The Colombard is perhaps one of the more interesting grapes also used in cognac production. It was originally planted in South Africa and known as Colombar and is an offspring of the Chennin Blanc. Some of its many synonyms include Bardino Blanc, Bon Blanc, Chabrier Vert, Colombeau, Gros Blanc Roux, Red Tendre and Quene Vert.

    The last remaining of the old varieties still used in cognac is the Folle Blanche.  Today, it is only found in France in the regions of The Charente and Gascony but can also be found in Basque country under the name of Mune Mahatsa.  It is, like the Ugni Blanc, acidic and quite unremarkable as a wine.

    Although rarely seen these days, the other grape varieties that are permitted to be used in cognac production are Juranҫon, Blanc Ramé, Bouilleaux, Balzac Blanc and Chalosse.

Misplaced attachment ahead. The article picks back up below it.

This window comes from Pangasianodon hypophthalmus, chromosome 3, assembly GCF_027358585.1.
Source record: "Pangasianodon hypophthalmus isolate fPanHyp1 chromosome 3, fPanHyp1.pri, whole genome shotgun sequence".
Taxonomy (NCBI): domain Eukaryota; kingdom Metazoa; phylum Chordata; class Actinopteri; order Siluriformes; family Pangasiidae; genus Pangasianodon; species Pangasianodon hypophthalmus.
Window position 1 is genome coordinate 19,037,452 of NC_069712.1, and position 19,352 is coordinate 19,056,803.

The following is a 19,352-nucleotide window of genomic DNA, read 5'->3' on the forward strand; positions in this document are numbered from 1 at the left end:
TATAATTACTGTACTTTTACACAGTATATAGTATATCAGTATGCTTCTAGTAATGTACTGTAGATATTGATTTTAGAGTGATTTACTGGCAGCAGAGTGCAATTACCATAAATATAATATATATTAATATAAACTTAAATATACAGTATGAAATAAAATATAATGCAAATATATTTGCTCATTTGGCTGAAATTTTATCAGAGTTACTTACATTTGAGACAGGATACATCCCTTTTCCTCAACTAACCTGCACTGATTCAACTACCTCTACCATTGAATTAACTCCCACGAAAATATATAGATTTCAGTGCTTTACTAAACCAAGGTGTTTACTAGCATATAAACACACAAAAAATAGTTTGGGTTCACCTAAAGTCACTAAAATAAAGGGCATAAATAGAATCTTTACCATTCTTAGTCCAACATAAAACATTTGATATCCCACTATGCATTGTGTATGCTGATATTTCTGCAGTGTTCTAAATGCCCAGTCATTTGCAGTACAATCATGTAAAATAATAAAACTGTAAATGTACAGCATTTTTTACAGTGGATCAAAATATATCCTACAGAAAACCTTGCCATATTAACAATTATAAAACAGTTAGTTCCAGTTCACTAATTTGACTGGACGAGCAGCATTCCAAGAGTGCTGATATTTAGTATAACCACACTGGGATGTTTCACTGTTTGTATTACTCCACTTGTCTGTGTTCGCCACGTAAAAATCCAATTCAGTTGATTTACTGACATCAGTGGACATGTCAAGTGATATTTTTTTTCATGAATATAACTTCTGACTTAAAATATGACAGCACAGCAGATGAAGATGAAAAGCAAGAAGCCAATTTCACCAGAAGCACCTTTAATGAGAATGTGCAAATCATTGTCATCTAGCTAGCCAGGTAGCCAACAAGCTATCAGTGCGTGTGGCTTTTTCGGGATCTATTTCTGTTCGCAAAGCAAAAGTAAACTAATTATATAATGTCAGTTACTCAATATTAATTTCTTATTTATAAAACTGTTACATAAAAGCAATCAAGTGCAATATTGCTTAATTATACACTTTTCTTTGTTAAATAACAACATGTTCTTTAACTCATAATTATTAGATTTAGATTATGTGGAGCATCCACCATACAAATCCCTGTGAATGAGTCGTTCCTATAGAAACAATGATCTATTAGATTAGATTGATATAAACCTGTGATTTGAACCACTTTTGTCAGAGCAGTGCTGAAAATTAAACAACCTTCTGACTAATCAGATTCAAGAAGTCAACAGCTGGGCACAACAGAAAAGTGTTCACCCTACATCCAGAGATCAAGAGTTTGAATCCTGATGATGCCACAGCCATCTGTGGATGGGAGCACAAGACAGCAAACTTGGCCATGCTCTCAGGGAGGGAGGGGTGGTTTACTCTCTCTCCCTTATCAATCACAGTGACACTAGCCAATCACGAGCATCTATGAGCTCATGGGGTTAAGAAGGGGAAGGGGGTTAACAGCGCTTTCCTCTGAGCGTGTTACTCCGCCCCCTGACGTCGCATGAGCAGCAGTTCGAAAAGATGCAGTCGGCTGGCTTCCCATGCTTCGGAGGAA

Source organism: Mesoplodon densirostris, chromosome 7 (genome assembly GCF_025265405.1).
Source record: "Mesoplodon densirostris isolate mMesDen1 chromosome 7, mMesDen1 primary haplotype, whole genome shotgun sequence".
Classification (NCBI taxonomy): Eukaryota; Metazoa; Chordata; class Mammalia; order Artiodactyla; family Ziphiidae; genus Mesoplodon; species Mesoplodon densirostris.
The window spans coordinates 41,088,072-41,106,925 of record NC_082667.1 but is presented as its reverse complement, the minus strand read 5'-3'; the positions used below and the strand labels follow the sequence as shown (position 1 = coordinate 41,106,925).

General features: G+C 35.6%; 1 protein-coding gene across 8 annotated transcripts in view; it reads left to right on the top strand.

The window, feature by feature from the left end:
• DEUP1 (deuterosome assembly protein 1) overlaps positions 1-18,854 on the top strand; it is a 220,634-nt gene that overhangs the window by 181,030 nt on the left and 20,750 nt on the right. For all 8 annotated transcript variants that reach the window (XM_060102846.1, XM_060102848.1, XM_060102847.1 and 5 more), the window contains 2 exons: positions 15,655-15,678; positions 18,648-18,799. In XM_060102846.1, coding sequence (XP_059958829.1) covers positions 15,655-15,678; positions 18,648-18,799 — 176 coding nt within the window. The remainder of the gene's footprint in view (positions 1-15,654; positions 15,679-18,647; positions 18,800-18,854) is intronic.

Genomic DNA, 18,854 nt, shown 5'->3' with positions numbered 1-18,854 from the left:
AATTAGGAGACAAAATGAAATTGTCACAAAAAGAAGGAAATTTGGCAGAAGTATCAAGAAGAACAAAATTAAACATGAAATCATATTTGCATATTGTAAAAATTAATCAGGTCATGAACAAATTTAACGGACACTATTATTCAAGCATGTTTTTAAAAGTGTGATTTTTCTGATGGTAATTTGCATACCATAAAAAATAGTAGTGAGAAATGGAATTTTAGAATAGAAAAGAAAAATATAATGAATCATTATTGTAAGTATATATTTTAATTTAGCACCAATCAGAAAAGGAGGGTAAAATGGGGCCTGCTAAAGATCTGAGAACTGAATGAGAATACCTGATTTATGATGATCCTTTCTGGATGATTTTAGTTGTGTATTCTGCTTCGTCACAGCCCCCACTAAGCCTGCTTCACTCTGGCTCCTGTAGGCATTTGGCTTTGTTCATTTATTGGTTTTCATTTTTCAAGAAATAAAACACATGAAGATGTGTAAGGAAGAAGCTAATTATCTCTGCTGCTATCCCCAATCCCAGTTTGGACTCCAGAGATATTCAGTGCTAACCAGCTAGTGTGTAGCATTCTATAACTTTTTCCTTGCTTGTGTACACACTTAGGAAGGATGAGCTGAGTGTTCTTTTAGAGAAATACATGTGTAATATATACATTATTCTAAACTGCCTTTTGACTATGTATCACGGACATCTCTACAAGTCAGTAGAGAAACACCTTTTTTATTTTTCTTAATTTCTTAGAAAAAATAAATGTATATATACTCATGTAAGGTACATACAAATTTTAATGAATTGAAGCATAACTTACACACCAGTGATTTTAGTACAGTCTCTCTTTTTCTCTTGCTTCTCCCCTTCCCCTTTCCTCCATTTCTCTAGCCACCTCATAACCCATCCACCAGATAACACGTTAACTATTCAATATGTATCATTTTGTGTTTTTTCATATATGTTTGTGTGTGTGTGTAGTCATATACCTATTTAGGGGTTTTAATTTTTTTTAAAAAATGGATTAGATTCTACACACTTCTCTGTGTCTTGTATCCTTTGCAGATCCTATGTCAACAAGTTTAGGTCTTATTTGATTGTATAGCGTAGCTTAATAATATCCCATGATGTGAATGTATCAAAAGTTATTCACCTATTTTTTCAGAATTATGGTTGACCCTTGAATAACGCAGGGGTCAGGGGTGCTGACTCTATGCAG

• Mother's Day 2020 - Sunday 22nd March

    Mother's Day 2020Wondering what to buy for Mother's Day 2020?  We have a unique selection of brandies and dessert wines to suit every Mum ….

    Dupont Dream Calvados Cream with a deliciously clean apple flavour.  If she likes cream liqueurs she will love this!

    Grappa Torcolato is a beautiful looking addition to any drink’s cabinet.  Perfect as an after dinner ‘digestive’ or add to expresso coffee to create a 'caffè corretto'.

    Chateau de Beaulon 2000 Pineau des Charentes was created 20 years ago. Delicious and rich it’s perfect on its own or as a dessert wine.

    La Grande Josiane, orange armagnac liqueur, serve as an aperitif over ice or mix with sparkling wine for an extra special treat.

  • Spirit Trends 2020